Vanguard Health Care Fund Gets a New Boss
When Ed Owens launched Vanguard Health Care Fund (symbol VGHCX), Ronald Reagan was president, the Soviet Union had just announced plans to boycott the summer Olympic Games in Los Angeles, and you had to go to a ticker tape to get real-time stock quotes. The world has changed considerably since 1984, but through it all Owens has steered his fund to a fabulous long-term record. In fact, Health Care’s 16% annualized return from its May 1984 inception through October 4 bests every other mutual fund and crushes Standard & Poor’s 500-stock index by an average of 5.7 percentage points per year.
Now, more change is afoot: At the end of 2012, Owens, 66, will retire from Wellington Management, the Boston-based company that runs Vanguard Health. Jean Hynes, 43, who has been a member of the $23.5 billion fund’s team for almost 20 years and associate manager since 2008, will take over as sole manager.
We recently chatted with Owens and Hynes about the state of health care, their approach to investing and what to expect with the changing of the guard. Here is an edited version of the conversation.
Kiplinger's: How has the Affordable Care Act, the big reform law, changed the landscape for health care investors?
Owens: We haven’t made many changes to our investment process based on the Affordable Care Act. We are selectors of securities, and in most cases the ACA doesn’t affect the relative valuation of a company. It can affect the amount of concentration we want to make in one sector or another—it probably affects our call among health services, pharmaceuticals and medical products more than it affects other things. But in general, it’s business as usual for us. Our strategy continues to be to observe individual companies and their fundamentals over the next year or two.
How do you approach the $2.7 trillion health care sector and its many subcategories?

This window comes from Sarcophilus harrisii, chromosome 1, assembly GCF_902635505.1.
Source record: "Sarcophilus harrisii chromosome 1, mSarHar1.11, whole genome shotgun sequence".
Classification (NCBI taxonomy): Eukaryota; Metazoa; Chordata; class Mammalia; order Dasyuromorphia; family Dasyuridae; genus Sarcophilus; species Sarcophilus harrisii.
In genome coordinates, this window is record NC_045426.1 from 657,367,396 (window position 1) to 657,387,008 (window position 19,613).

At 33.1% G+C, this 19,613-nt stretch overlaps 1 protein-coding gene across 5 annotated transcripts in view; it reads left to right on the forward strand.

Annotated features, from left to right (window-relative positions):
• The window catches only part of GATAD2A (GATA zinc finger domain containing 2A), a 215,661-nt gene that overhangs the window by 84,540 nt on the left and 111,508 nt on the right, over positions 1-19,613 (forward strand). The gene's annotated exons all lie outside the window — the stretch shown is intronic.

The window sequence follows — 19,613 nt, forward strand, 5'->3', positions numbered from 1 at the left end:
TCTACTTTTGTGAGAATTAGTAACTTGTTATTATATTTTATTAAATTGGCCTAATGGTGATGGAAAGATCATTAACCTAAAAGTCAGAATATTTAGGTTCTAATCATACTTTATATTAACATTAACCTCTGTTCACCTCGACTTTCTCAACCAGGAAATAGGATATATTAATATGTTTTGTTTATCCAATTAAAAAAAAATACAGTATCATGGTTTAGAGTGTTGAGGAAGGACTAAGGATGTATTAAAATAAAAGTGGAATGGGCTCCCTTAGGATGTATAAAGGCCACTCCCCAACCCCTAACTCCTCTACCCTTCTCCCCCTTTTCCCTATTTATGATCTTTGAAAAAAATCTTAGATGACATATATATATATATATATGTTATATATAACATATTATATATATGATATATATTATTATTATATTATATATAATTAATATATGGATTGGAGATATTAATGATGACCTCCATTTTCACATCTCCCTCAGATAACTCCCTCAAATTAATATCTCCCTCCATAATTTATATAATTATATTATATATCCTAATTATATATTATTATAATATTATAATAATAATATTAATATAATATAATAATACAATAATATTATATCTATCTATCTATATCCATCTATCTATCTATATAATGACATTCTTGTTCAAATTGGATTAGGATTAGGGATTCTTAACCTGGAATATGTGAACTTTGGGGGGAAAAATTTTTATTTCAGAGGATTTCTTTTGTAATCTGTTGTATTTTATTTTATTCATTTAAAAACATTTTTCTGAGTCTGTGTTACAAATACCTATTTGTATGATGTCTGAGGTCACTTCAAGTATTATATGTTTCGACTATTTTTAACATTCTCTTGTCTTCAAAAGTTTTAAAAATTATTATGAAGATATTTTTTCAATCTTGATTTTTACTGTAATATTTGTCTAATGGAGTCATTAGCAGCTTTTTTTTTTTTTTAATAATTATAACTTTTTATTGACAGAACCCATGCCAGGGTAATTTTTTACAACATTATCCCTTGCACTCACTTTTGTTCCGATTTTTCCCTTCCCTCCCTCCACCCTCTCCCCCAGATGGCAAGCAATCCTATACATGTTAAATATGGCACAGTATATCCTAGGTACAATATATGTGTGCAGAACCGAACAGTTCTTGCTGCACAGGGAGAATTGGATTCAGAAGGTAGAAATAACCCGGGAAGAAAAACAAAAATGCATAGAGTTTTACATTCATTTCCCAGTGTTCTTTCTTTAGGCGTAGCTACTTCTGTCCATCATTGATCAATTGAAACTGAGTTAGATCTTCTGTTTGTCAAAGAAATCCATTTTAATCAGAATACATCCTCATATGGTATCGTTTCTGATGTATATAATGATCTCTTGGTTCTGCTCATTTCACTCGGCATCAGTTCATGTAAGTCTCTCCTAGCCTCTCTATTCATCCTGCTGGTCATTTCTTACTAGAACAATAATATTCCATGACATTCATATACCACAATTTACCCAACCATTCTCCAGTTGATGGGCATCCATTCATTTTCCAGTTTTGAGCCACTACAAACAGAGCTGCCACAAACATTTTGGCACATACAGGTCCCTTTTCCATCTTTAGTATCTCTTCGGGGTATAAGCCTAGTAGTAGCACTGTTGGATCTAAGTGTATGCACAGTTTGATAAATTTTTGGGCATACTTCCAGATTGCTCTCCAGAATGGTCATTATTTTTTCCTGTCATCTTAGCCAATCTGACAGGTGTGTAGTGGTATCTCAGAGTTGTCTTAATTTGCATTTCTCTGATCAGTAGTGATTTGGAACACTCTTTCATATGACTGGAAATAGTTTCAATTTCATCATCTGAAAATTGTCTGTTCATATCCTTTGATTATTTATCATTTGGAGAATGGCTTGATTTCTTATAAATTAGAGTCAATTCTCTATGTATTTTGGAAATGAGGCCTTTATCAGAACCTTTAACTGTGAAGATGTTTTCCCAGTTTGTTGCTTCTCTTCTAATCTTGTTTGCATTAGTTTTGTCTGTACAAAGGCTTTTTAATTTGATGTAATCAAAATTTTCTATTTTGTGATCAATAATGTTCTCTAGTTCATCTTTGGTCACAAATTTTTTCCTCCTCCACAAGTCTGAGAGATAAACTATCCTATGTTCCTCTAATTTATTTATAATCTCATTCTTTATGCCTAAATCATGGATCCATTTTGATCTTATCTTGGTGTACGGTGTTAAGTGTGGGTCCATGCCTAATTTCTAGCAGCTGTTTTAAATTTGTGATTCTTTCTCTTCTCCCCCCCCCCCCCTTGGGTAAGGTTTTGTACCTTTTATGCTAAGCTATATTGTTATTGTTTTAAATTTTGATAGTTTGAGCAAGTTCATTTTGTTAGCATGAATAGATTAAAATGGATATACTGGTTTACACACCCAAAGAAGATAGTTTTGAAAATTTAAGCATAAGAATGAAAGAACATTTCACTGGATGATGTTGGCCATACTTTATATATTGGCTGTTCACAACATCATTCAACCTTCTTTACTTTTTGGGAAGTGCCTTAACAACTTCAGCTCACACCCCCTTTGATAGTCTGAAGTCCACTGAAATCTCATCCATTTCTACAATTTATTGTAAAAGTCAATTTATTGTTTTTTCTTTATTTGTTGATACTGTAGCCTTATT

Owens: There’s a problem with definitions and dividing subsectors within health care. The distinction between biotech and pharmaceuticals, for instance, is quite artificial. We look at three big buckets—bio-pharma, medical products and devices, and health services. We are overweighted in managed care and health services and slightly underweighted in pharmaceuticals and biotech. But our portfolio is well diversified, so we don’t really diverge widely from our benchmark.
How do you come up with ideas and determine whether a stock is worth buying?
Owens: We’re value investors, so we tend to look for stocks that have lower price-earnings ratios. We are also fundamental investors, so we spend the great bulk of our time trying to determine the best new products in different categories. And in assessing companies, we try to find a balance between the value of existing products and new products that are in the pipeline. It’s a laborious but simple process.
Will the process change with the change in management?
Hynes: It should be a seamless transition. Ed and I have similar investment styles, and the members of the research team who have helped Ed since the late 1990s will still be in place. I share the same view of value as Ed does and also believe, as he does, that health care should be a low-turnover sector. The fundamentals of health care change less dramatically than other sectors of the market.
You’ve been adding biotech stocks. Will the fund’s exposure to biotech eventually eclipse that of traditional drug companies?
Owens: Biotech companies and pharmaceutical companies are one and the same. I see no distinction between Merck [a pharmaceutical firm] and Amgen [a biotechnology company]. When you look at how oncology is unfolding, advances are coming from both types of companies.
Many biotechnology companies are not yet profitable. As a value investor, how do you analyze them?
Hynes: We identify value not necessarily by focusing on near-term earnings, but by determining how much a company could possibly earn. Figuring out what a company could earn four or five years out—by evaluating new products and by estimating peak sales for products and how long it takes to reach peak sales—helps us determine a company’s value.